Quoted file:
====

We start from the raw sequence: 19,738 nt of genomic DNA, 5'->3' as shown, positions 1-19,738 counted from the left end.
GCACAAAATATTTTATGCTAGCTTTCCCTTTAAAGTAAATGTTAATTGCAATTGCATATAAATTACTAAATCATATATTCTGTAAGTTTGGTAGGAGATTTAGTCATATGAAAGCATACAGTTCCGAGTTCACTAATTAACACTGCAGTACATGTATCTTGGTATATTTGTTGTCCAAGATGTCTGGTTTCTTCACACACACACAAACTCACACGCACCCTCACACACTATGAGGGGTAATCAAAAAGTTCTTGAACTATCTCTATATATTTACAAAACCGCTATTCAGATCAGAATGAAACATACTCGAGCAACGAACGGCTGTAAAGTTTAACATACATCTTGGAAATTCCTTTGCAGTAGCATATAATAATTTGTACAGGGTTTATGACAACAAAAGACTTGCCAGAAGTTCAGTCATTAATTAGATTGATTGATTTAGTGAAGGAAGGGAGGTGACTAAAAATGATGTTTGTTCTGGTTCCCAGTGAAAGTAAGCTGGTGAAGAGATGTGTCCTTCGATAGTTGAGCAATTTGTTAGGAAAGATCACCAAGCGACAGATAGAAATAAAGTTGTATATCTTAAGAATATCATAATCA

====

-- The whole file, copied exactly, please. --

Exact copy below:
We start from the raw sequence: 19,738 nt of genomic DNA, 5'->3' as shown, positions 1-19,738 counted from the left end.
GCACAAAATATTTTATGCTAGCTTTCCCTTTAAAGTAAATGTTAATTGCAATTGCATATAAATTACTAAATCATATATTCTGTAAGTTTGGTAGGAGATTTAGTCATATGAAAGCATACAGTTCCGAGTTCACTAATTAACACTGCAGTACATGTATCTTGGTATATTTGTTGTCCAAGATGTCTGGTTTCTTCACACACACACAAACTCACACGCACCCTCACACACTATGAGGGGTAATCAAAAAGTTCTTGAACTATCTCTATATATTTACAAAACCGCTATTCAGATCAGAATGAAACATACTCGAGCAACGAACGGCTGTAAAGTTTAACATACATCTTGGAAATTCCTTTGCAGTAGCATATAATAATTTGTACAGGGTTTATGACAACAAAAGACTTGCCAGAAGTTCAGTCATTAATTAGATTGATTGATTTAGTGAAGGAAGGGAGGTGACTAAAAATGATGTTTGTTCTGGTTCCCAGTGAAAGTAAGCTGGTGAAGAGATGTGTCCTTCGATAGTTGAGCAATTTGTTAGGAAAGATCACCAAGCGACAGATAGAAATAAAGTTGTATATCTTAAGAATATCATAATCA